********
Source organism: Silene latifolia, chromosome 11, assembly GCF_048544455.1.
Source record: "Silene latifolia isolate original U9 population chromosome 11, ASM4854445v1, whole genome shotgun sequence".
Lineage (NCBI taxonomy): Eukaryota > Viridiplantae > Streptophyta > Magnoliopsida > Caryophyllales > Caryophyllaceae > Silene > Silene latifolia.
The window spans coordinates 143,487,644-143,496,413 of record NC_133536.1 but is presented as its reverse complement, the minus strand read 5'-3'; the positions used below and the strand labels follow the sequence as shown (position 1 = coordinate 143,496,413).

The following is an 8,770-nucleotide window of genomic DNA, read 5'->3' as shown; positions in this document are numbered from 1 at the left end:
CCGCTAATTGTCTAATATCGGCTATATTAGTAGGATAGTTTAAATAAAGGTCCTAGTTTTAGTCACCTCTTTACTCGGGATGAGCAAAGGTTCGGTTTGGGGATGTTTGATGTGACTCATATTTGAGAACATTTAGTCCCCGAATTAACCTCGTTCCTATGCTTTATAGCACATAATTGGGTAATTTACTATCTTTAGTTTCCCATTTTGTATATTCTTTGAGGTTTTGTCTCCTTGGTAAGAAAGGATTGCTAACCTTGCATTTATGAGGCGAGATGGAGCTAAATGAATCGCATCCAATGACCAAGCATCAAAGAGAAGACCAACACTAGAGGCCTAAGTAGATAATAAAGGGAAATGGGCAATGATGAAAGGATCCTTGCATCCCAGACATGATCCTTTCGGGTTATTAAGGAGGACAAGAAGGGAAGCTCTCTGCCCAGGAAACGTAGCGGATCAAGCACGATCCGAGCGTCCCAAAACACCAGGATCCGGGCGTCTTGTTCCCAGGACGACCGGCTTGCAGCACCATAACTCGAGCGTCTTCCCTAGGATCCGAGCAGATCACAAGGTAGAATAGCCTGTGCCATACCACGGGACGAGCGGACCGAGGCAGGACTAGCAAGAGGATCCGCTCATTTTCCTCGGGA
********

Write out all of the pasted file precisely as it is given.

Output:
Source organism: Silene latifolia, chromosome 11, assembly GCF_048544455.1.
Source record: "Silene latifolia isolate original U9 population chromosome 11, ASM4854445v1, whole genome shotgun sequence".
Lineage (NCBI taxonomy): Eukaryota > Viridiplantae > Streptophyta > Magnoliopsida > Caryophyllales > Caryophyllaceae > Silene > Silene latifolia.
The window spans coordinates 143,487,644-143,496,413 of record NC_133536.1 but is presented as its reverse complement, the minus strand read 5'-3'; the positions used below and the strand labels follow the sequence as shown (position 1 = coordinate 143,496,413).

The following is an 8,770-nucleotide window of genomic DNA, read 5'->3' as shown; positions in this document are numbered from 1 at the left end:
CCGCTAATTGTCTAATATCGGCTATATTAGTAGGATAGTTTAAATAAAGGTCCTAGTTTTAGTCACCTCTTTACTCGGGATGAGCAAAGGTTCGGTTTGGGGATGTTTGATGTGACTCATATTTGAGAACATTTAGTCCCCGAATTAACCTCGTTCCTATGCTTTATAGCACATAATTGGGTAATTTACTATCTTTAGTTTCCCATTTTGTATATTCTTTGAGGTTTTGTCTCCTTGGTAAGAAAGGATTGCTAACCTTGCATTTATGAGGCGAGATGGAGCTAAATGAATCGCATCCAATGACCAAGCATCAAAGAGAAGACCAACACTAGAGGCCTAAGTAGATAATAAAGGGAAATGGGCAATGATGAAAGGATCCTTGCATCCCAGACATGATCCTTTCGGGTTATTAAGGAGGACAAGAAGGGAAGCTCTCTGCCCAGGAAACGTAGCGGATCAAGCACGATCCGAGCGTCCCAAAACACCAGGATCCGGGCGTCTTGTTCCCAGGACGACCGGCTTGCAGCACCATAACTCGAGCGTCTTCCCTAGGATCCGAGCAGATCACAAGGTAGAATAGCCTGTGCCATACCACGGGACGAGCGGACCGAGGCAGGACTAGCAAGAGGATCCGCTCATTTTCCTCGGGA